Commenting on the MoU, Eng. Hani Salem Sonbol, CEO, ITFC, said that the cooperation with OCP Africa is in line with ITFC’s mandate to support the development of strategic value chains in countries member of the Organization of Islamic Cooperation (OIC). “The services provided by ITFC in the agricultural sector, both in terms of trade financing and tactial support, has expanded significantly over the past years, targeting critical areas of the value chain, from farm input to processing, pre-export, and export. The sector is also one of the value chains that is ready for innovation and SME development.”
OCP Africa’s CEO, Karim Lotfi Senhadji said, “The smallholder farmer is central to OCP Africa’s strategy to support the transition of farming communities from subsistence farming to modern, sustainable agri-business. Our aim is to strengthen the continent’s agriculture ecosystems thus enabling African farmers to prosper. The agreement with ITFC will support efforts to train farmers on best farming practices, test soils for accurate fertilizer recommendations, facilitate access to financing, and improve access to markets”.
ITFC and OCP Africa will jointly introduce a new “OCP School lab” campaign in Senegal in November 2019. A flagship program of OCP Africa, OCP School Lab is an innovative program aimed at increasing the yields and the incomes of smallholder’s farmers on strategic crops by offering a full set of agri-services:
- A School: interactive training sessions with live demos on good agricultural practices and animated videos in local dialects for higher impact
- A mobile Lab: Soil-testing using latest innovations (X-rays, big data and machine learning) and live information on soil needs and fertilizer recommendations
ITFC has been providing significant support to ensure food security in Sub-Saharan Africa. In 2018, trade finance approvals for the food & agriculture sector amounted to US$749.6 million, representing 14.4% of the total trade finance portfolio, a 71% increase compared to the previous year. Sub-Saharan Africa accounts for 50% of ITFC’s food & agriculture sector financing extended in 2018.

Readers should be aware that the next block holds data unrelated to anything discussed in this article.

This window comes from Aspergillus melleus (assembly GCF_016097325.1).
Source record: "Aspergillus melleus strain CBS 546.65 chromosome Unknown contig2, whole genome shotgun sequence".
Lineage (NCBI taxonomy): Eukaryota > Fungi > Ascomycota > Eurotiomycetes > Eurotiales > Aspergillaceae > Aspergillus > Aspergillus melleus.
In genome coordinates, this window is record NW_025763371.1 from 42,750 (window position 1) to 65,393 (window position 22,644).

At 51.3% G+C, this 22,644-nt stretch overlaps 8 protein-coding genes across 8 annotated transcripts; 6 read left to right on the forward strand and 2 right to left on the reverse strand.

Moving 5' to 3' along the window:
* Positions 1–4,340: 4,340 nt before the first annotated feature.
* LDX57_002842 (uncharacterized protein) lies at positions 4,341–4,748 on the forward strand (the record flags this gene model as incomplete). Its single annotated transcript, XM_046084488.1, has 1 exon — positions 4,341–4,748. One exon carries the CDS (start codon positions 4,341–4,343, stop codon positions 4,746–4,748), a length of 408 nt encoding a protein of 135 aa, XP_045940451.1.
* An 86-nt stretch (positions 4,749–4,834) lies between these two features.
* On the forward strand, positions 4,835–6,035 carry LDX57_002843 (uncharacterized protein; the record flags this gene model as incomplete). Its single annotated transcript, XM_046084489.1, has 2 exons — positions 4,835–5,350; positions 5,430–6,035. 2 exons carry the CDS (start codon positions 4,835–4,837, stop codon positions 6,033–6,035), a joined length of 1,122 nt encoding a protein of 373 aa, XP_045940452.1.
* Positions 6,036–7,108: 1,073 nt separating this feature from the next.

Egypt urges World Bank, IMF to support regional integrity in Africa
CAIRO – 18 October 2019: Minister of Investment and International Cooperation Sahar Nasr called on the World Bank and IMF to boost their support to Egypt in achieving regional integrity and intra-trade in Africa, a press release on Friday read.
Addressing the Intergovernmental Group of 24 on International Monetary Affairs and Development in Washington, Nasr called on the WB and International Monetary Fund to expand investments in the region.
The minister said that Egypt’s vision to face the slowdown in global economic growth and trade tensions is to achieve more economic integration and continue to take the path of reform to make our economies more competitive and attractive for investment, to achieve the aspirations of the world countries in growth and development.
Nasr explained that the Egyptian government has implemented a comprehensive economic and social reform program to promote sustainable growth, alleviate poverty, create good jobs, enable the private sector to promote growth, and provide opportunities for all sectors of society to participate in the economy, especially women and young entrepreneurs.
The Minister added that President Abdel Fattah al-Sisi, as the chairman of the African Union, has set the achievement of regional economic integration as a top priority.